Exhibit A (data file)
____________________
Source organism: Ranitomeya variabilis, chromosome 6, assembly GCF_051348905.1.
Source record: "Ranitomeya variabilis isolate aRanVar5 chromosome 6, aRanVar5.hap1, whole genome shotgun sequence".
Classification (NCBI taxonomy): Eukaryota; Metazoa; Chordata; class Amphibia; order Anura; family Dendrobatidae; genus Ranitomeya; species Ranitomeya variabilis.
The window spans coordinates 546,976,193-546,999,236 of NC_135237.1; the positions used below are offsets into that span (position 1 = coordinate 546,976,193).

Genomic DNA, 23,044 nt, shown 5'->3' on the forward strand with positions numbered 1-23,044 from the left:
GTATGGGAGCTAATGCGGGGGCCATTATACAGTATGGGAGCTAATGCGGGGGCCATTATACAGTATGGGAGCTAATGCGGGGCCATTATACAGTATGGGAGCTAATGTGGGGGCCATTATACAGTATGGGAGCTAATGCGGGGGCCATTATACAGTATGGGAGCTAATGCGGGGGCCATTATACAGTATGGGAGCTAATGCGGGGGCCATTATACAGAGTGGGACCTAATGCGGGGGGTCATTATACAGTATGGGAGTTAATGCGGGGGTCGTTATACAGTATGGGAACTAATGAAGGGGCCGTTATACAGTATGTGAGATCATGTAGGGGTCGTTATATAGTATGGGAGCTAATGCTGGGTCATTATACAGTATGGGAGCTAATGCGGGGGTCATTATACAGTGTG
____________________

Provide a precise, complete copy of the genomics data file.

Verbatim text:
Source organism: Ranitomeya variabilis, chromosome 6, assembly GCF_051348905.1.
Source record: "Ranitomeya variabilis isolate aRanVar5 chromosome 6, aRanVar5.hap1, whole genome shotgun sequence".
Classification (NCBI taxonomy): Eukaryota; Metazoa; Chordata; class Amphibia; order Anura; family Dendrobatidae; genus Ranitomeya; species Ranitomeya variabilis.
The window spans coordinates 546,976,193-546,999,236 of NC_135237.1; the positions used below are offsets into that span (position 1 = coordinate 546,976,193).

Genomic DNA, 23,044 nt, shown 5'->3' on the forward strand with positions numbered 1-23,044 from the left:
GTATGGGAGCTAATGCGGGGGCCATTATACAGTATGGGAGCTAATGCGGGGGCCATTATACAGTATGGGAGCTAATGCGGGGCCATTATACAGTATGGGAGCTAATGTGGGGGCCATTATACAGTATGGGAGCTAATGCGGGGGCCATTATACAGTATGGGAGCTAATGCGGGGGCCATTATACAGTATGGGAGCTAATGCGGGGGCCATTATACAGAGTGGGACCTAATGCGGGGGGTCATTATACAGTATGGGAGTTAATGCGGGGGTCGTTATACAGTATGGGAACTAATGAAGGGGCCGTTATACAGTATGTGAGATCATGTAGGGGTCGTTATATAGTATGGGAGCTAATGCTGGGTCATTATACAGTATGGGAGCTAATGCGGGGGTCATTATACAGTGTG